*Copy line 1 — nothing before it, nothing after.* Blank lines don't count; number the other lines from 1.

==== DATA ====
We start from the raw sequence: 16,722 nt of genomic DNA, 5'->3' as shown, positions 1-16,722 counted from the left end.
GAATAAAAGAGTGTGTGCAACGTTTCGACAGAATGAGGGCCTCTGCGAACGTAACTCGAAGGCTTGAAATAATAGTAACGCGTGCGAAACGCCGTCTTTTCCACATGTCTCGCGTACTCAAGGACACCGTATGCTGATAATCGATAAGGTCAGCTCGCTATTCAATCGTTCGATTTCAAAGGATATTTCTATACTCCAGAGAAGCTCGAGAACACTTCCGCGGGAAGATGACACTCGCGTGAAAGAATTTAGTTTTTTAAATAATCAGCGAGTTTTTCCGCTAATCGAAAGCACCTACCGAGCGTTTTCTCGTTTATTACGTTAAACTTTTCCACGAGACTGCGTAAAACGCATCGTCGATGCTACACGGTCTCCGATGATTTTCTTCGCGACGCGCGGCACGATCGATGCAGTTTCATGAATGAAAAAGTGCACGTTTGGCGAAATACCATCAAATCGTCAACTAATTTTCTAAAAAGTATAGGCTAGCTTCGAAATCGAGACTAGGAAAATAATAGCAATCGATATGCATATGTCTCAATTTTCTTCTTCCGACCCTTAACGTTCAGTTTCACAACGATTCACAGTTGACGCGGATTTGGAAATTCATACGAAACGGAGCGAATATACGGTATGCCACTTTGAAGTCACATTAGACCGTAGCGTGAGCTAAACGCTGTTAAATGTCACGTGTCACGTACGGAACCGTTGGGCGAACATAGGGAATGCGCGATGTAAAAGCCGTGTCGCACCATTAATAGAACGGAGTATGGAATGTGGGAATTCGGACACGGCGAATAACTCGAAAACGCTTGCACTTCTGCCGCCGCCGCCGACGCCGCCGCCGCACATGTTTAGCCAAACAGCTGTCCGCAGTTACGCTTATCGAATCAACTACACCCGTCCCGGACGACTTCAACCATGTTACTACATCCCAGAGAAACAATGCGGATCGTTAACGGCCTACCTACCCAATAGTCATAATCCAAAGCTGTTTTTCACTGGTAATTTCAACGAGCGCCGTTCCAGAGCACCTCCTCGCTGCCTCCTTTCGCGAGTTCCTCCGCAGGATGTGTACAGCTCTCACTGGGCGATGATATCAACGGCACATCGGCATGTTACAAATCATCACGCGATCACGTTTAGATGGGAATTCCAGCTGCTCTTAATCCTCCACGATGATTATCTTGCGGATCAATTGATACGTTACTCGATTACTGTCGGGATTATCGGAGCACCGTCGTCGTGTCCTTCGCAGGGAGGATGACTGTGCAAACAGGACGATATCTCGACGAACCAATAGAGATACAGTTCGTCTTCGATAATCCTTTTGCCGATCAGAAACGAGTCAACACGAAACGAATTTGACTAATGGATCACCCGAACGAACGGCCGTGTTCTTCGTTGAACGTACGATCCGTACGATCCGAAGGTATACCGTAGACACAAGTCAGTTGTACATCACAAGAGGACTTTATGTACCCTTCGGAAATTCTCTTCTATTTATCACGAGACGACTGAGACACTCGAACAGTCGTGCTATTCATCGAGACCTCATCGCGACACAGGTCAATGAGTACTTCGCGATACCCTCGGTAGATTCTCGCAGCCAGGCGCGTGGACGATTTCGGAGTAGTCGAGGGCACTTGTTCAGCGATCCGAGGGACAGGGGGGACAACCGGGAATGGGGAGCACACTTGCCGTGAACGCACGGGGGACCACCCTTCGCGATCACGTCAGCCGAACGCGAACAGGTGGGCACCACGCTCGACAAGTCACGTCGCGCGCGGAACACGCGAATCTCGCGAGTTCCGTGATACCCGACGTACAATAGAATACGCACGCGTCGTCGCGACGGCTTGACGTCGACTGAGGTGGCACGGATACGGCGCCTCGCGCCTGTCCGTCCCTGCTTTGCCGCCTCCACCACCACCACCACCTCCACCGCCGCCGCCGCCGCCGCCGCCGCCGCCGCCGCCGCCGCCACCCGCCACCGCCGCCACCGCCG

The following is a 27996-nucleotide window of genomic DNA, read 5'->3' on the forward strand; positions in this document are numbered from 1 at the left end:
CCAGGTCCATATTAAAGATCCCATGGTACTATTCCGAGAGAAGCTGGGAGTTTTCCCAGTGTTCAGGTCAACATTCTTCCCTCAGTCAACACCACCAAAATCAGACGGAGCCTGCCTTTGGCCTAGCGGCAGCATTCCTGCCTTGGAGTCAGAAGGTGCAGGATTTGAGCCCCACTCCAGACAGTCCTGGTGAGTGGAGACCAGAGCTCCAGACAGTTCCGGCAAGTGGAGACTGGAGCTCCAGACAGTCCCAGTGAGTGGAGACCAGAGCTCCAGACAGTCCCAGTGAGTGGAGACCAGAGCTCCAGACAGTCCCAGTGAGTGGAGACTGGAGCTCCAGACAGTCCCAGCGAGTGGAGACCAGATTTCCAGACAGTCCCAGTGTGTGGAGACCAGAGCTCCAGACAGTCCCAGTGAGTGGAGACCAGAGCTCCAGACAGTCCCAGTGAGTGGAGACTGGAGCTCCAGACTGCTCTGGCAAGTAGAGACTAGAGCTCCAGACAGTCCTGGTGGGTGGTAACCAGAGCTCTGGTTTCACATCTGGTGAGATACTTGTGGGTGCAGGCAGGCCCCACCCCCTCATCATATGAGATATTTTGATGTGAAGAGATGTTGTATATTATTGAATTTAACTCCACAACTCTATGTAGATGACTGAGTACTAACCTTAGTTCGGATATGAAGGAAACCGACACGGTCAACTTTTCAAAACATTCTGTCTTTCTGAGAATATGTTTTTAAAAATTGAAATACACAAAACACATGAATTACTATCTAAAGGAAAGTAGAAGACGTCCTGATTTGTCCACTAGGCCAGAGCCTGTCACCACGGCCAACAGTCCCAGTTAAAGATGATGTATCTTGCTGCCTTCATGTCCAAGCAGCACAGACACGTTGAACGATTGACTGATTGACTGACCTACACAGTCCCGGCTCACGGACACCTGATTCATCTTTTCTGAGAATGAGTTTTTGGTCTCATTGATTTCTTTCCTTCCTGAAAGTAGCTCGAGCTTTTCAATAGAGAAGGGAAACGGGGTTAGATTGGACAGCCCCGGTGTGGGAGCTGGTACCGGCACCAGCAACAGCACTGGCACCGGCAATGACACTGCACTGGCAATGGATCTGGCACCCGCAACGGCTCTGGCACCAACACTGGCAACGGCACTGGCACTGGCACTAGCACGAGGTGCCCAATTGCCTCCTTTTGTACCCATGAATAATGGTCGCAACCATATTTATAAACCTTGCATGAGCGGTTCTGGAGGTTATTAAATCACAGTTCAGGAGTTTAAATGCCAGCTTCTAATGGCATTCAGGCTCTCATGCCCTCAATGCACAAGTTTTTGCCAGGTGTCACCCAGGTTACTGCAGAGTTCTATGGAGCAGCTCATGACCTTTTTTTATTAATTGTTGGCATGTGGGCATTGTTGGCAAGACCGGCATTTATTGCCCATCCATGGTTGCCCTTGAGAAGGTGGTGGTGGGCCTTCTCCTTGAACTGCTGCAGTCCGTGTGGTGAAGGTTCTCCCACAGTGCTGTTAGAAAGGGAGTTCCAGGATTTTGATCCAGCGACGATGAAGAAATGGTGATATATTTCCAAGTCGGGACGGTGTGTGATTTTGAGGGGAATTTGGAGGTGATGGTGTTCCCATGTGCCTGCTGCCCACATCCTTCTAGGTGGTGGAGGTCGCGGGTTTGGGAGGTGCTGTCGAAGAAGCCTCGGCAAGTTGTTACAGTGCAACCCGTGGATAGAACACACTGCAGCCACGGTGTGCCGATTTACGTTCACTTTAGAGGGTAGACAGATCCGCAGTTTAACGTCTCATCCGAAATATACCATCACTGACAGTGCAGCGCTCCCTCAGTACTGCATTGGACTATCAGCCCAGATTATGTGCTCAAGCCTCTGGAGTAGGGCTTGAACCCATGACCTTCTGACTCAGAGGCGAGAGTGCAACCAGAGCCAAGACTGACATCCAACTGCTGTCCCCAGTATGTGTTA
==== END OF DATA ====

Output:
We start from the raw sequence: 16,722 nt of genomic DNA, 5'->3' as shown, positions 1-16,722 counted from the left end.